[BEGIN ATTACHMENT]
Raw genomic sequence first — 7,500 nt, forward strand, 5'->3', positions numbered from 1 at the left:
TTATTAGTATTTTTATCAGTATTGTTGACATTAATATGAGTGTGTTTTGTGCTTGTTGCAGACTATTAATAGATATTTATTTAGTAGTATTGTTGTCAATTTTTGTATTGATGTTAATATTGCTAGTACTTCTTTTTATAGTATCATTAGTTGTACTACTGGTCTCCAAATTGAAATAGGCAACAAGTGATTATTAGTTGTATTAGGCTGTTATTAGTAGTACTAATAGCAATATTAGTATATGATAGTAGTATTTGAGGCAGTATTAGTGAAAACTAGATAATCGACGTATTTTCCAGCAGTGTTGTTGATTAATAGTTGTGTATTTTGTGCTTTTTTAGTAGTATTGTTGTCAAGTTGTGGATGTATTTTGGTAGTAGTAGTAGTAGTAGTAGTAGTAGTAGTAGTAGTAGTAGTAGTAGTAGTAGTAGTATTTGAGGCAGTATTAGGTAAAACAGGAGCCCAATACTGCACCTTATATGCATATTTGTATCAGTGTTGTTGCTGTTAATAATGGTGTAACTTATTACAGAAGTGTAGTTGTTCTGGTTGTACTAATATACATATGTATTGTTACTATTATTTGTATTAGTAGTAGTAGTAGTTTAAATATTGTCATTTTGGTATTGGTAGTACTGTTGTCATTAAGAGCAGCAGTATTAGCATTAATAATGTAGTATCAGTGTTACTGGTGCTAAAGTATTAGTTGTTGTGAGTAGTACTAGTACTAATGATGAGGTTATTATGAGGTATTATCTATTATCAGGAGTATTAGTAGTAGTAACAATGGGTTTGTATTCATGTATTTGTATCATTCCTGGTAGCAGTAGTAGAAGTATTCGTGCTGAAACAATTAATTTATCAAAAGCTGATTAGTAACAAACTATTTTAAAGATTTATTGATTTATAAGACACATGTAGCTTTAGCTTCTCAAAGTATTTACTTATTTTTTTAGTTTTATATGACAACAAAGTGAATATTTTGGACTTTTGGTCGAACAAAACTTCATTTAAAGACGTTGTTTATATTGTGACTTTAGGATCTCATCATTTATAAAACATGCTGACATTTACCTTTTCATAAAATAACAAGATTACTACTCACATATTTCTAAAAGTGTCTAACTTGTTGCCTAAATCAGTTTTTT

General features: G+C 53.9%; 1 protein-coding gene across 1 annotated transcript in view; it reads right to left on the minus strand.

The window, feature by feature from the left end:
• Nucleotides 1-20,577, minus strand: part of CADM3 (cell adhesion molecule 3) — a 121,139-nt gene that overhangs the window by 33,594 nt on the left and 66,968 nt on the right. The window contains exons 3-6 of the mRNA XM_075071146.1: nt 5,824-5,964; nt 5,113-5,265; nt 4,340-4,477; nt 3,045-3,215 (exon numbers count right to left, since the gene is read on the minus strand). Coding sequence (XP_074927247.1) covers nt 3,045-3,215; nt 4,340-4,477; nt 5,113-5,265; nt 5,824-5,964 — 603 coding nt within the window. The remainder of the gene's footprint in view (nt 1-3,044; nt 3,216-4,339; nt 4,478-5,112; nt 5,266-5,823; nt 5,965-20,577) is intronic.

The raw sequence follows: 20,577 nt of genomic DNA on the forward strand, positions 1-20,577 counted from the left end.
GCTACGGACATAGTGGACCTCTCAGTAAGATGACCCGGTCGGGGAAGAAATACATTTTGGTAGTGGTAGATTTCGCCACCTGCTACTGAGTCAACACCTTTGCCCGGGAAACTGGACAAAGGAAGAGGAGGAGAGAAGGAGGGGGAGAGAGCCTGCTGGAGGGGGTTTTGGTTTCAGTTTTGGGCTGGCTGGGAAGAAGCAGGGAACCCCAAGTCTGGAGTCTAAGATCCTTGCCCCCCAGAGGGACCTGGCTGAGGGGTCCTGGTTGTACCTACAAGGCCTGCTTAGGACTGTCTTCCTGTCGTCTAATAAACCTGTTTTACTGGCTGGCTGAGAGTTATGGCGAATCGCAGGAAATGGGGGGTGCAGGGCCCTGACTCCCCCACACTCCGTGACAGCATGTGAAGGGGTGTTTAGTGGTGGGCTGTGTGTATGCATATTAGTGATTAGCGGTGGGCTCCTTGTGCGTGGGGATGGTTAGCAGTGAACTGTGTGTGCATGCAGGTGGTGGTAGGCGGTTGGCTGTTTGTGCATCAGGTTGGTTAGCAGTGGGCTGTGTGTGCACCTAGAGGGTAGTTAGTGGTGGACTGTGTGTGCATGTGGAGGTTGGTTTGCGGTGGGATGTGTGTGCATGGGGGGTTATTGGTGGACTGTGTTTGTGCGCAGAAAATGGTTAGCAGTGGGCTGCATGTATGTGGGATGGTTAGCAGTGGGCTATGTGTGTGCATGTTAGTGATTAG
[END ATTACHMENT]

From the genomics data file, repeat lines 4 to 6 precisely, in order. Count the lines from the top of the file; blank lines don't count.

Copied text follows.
The window, feature by feature from the left end:
• Nucleotides 1-20,577, minus strand: part of CADM3 (cell adhesion molecule 3) — a 121,139-nt gene that overhangs the window by 33,594 nt on the left and 66,968 nt on the right. The window contains exons 3-6 of the mRNA XM_075071146.1: nt 5,824-5,964; nt 5,113-5,265; nt 4,340-4,477; nt 3,045-3,215 (exon numbers count right to left, since the gene is read on the minus strand). Coding sequence (XP_074927247.1) covers nt 3,045-3,215; nt 4,340-4,477; nt 5,113-5,265; nt 5,824-5,964 — 603 coding nt within the window. The remainder of the gene's footprint in view (nt 1-3,044; nt 3,216-4,339; nt 4,478-5,112; nt 5,266-5,823; nt 5,965-20,577) is intronic.

The raw sequence follows: 20,577 nt of genomic DNA on the forward strand, positions 1-20,577 counted from the left end.